Tiger Woods: A Masters Walk Unlike Any Other

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Tiger Woods
With screws and rods holding the bones in place in his right leg, Tiger Woods said he still thinks he can win his sixth green jacket.

Tiger Woods' 91st competitive round at the Masters started like all the rest.

Shortly after 11 a.m. on Thursday, the five-time champion stuck his tee into the ground at Tea Olive, the name of the first hole at Augusta National, took a couple of practice swings and continued a familiar walk that began over a quarter-century ago.

Thursday will determine whether his surgically rebuilt right leg — or the rest of the 46-year-old Hall of Famer for that matter — is ready for a test unlike any other he's faced in his career.

The five-mile or so walk between the Georgia pines at Augusta National is 11,000-plus steps of up and down and up again. It requires hitting shots from uneven lies. Of digging into the pine straw when required. Of trying to peak over bunkers that can run so deep — as it does on the par-3 fourth hole — you need to jump if you're going to see the flag.

No one other than Jack Nicklaus has navigated the sprawling course as well as Woods. No active player is as well-versed in the contours of every inch of perfectly manicured Bermuda grass.

That's why Woods wasn't complaining when he said on Tuesday “walking is the hard part.” He's merely stating a fact. And he's hardly the only one who knows how physically draining competing in the Masters can be.

Two-time U.S. Open champion Curtis Strange used to leave the tournament with shin splints. And Strange didn't have to do it while working with a leg crammed with rods and plates metal detectors shudder when they see you coming around the corner.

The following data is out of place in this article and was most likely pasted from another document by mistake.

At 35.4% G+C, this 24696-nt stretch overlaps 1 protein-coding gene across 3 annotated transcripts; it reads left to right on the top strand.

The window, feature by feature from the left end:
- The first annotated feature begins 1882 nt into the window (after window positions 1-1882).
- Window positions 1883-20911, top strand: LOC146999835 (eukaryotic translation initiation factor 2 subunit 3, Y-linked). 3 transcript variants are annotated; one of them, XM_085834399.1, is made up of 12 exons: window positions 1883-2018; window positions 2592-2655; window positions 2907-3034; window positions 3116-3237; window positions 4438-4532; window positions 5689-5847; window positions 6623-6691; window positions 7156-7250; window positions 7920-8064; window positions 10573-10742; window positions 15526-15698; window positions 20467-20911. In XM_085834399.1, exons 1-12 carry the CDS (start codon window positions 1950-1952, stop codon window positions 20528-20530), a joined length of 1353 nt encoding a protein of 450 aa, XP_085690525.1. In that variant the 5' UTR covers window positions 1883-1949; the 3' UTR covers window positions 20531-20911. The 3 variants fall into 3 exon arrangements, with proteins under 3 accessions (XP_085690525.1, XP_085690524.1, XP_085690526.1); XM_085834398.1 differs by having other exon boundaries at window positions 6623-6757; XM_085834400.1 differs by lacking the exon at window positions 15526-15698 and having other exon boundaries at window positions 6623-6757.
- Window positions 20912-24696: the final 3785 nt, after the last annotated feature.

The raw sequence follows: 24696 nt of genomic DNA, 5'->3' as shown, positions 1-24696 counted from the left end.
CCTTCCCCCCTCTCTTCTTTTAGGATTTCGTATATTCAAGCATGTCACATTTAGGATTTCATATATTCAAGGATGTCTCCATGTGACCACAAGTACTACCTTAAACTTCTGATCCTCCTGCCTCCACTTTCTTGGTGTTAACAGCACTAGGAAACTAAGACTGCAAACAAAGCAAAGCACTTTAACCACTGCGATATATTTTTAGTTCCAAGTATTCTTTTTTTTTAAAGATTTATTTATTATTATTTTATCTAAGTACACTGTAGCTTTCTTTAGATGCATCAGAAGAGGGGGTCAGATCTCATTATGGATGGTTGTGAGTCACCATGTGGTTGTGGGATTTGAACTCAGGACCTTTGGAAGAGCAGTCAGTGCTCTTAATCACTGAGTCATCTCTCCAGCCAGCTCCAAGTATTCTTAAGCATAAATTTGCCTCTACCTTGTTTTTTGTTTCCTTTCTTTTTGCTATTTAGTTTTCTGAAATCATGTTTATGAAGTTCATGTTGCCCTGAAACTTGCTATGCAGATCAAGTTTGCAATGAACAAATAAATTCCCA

“You know, 72 holes is a long road, and it’s going to be a tough challenge and a challenge that I’m up for,” Woods said.

At least in theory. He hasn't played 18 holes at Augusta National on consecutive days since shredding his leg in a car accident in February 2021 that led doctors to consider amputation. Now he's asking the same leg that anchored 15 major championships and a PGA Tour record-tying 82 victories to hold up for four rounds in the span of 81 or so hours.

That doesn't even include the warm-up or recovery, routines that require far more time than they did when he fist-pumped his way to his first green jacket 25 years ago.

It's asking a lot. Yes, it's just walking. Only it's no ordinary walk. And it's no ordinary week. For Woods or anyone else.

Woods admits his mobility is so limited he ditched Nike cleats for FootJoys because it provided more comfort. He's hoping the jolt of adrenaline fueled by the first capacity crowd to come to Augusta since his titanic victory in 2019 will help him get by.

“When I decide to hang it up when I feel like I can’t win anymore, then that will be it,” he said. “But I feel like I can still do it, and I feel like I still have the hands to do it, the body’s moving good enough. I’ve been in worse situations and played and won tournaments.”

The spirit remains willing. It has since the first time he ducked inside the ropes at Augusta as an amateur in 1995.

Additional reporting by The Associated Press.